Well it has been a crazy stretch these last few days. I decided at the last minute to do another little show at our JCC -  a fundraiser for the preschool -  and it went very well which is exciting but I forgot about how exhausting it is to sit at your booth in the sun and be charming for four hours and also lug your stuff all around two days in a row. And you think huh, this is pretty good money for working 8 hours and then you figure in all the time and energy you spent getting ready and set up and schlepping and recovering and filling orders and you realize, huh, I'm thirty-six years old and I work for minimum wage. But I'm happy doing it. And I'm learning too. I actually met a wonderful watercolor artist who shared some tips for shows and for framing.  So I will pick her brain more.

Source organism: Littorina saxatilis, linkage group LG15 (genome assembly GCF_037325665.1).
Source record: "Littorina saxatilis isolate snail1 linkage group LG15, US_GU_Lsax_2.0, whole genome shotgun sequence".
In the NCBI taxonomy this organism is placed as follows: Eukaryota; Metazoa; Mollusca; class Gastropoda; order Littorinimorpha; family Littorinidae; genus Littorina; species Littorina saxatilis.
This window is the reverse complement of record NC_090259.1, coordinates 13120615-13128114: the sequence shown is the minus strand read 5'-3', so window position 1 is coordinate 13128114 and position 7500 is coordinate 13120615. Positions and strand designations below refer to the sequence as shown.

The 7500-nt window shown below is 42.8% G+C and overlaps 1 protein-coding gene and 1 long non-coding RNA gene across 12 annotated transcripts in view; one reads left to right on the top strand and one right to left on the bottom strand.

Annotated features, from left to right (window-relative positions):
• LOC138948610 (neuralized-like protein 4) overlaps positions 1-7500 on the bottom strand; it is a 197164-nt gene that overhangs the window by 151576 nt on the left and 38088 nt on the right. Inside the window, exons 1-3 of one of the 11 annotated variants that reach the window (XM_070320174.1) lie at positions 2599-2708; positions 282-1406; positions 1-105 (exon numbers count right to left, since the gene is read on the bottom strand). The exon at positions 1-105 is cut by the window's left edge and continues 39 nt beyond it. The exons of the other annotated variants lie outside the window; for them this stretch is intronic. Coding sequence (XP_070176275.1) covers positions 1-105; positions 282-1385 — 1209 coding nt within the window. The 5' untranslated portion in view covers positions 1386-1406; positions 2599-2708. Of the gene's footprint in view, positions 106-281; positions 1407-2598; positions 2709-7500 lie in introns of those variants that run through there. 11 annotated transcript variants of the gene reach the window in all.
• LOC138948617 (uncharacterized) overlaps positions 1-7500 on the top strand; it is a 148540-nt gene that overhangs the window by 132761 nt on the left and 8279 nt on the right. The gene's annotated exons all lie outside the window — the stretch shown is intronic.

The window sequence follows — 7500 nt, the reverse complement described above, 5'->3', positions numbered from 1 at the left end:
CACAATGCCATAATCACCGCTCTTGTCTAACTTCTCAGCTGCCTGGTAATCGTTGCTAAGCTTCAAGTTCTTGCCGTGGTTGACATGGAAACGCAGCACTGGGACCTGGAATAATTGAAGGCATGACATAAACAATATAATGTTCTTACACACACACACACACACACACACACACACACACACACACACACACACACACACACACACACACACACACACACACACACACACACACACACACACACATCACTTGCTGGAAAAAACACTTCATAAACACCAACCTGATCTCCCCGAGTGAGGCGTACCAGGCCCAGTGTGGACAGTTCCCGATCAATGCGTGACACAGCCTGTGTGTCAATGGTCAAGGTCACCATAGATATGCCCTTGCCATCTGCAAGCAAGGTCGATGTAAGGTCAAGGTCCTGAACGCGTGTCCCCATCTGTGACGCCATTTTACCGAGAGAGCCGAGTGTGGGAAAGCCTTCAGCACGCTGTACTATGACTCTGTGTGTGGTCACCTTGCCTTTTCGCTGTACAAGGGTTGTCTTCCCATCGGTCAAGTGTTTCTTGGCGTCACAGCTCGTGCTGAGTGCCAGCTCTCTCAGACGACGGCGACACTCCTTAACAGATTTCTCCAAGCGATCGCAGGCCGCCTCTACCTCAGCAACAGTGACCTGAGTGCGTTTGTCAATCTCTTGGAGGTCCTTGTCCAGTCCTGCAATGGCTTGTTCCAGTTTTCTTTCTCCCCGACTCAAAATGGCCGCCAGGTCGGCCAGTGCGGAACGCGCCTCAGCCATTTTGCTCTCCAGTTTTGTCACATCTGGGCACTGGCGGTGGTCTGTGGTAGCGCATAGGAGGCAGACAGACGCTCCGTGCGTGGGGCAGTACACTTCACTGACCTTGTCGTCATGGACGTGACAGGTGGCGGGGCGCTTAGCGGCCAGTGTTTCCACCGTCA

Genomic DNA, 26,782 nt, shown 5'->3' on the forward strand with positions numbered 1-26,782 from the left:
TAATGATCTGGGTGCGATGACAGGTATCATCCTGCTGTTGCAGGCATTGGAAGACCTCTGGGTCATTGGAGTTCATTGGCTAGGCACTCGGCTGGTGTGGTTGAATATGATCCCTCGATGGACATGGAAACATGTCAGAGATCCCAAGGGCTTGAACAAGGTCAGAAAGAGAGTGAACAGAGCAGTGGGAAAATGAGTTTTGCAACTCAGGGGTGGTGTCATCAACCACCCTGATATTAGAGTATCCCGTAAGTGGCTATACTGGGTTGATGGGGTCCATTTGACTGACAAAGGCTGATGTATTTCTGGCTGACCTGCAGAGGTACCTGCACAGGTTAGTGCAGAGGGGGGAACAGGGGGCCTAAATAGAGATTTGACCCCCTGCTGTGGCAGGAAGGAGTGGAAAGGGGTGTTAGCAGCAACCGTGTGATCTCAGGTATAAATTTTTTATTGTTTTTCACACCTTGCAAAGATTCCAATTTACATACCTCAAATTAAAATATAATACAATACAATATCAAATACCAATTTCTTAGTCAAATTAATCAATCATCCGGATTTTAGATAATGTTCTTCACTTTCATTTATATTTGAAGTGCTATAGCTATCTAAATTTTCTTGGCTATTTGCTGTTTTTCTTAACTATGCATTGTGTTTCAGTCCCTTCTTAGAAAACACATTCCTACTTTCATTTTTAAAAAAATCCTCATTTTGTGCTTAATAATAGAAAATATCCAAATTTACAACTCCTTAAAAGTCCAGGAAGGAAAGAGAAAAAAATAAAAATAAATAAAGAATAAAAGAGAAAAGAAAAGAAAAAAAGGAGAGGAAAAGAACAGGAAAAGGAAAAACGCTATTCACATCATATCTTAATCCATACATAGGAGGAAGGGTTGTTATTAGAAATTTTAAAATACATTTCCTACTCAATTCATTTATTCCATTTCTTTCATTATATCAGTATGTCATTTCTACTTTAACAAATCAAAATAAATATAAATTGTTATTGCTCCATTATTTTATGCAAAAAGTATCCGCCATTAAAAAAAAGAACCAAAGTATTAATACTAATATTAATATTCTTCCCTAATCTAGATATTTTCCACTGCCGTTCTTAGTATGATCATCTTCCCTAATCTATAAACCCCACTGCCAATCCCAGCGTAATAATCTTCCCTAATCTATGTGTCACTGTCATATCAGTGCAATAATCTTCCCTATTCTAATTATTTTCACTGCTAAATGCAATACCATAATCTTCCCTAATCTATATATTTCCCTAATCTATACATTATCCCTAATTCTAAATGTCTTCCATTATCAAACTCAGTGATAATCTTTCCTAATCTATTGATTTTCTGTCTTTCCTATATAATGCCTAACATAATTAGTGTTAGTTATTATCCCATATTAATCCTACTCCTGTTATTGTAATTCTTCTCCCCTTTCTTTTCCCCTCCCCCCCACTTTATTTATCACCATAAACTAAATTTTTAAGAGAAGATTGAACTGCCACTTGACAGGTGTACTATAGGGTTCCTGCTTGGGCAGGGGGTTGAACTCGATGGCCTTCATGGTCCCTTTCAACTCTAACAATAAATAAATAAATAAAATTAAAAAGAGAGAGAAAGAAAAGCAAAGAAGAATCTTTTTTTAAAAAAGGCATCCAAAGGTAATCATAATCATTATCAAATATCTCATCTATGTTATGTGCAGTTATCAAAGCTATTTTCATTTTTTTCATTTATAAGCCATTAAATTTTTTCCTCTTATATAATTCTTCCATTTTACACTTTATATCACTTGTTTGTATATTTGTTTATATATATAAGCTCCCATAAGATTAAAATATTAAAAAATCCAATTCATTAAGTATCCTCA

And on top of that we did some home improvements so my studio has been in several states of disarray since the weekend. But I am already so much happier with how it looks and soon to be happier with the way I can arrange little stations for what I do - create, communicate, print, ship etc. My own little supply chain. More on this later.

But I'm most excited to share this little piece of mail that I got today from a little company called Hallmark, who sent me an email back in October wanting to license my Tree of Life image for one of their cards (!). And here it is. A bar mitzvah card of all things which is so serendipitous since I just wrote a silly blog about bar mitzvah invitations here. Isn't the world funny like that? It's only one little card so I'm not exactly writing any press releases. But licensing has always been part of my general plan to take over the world so I'm celebrating my own mini rite of passage over here bat mitzvah style, minus the braces and Laura Ashley dress. Oy.

Move over Michael Phelps by Susie Lubell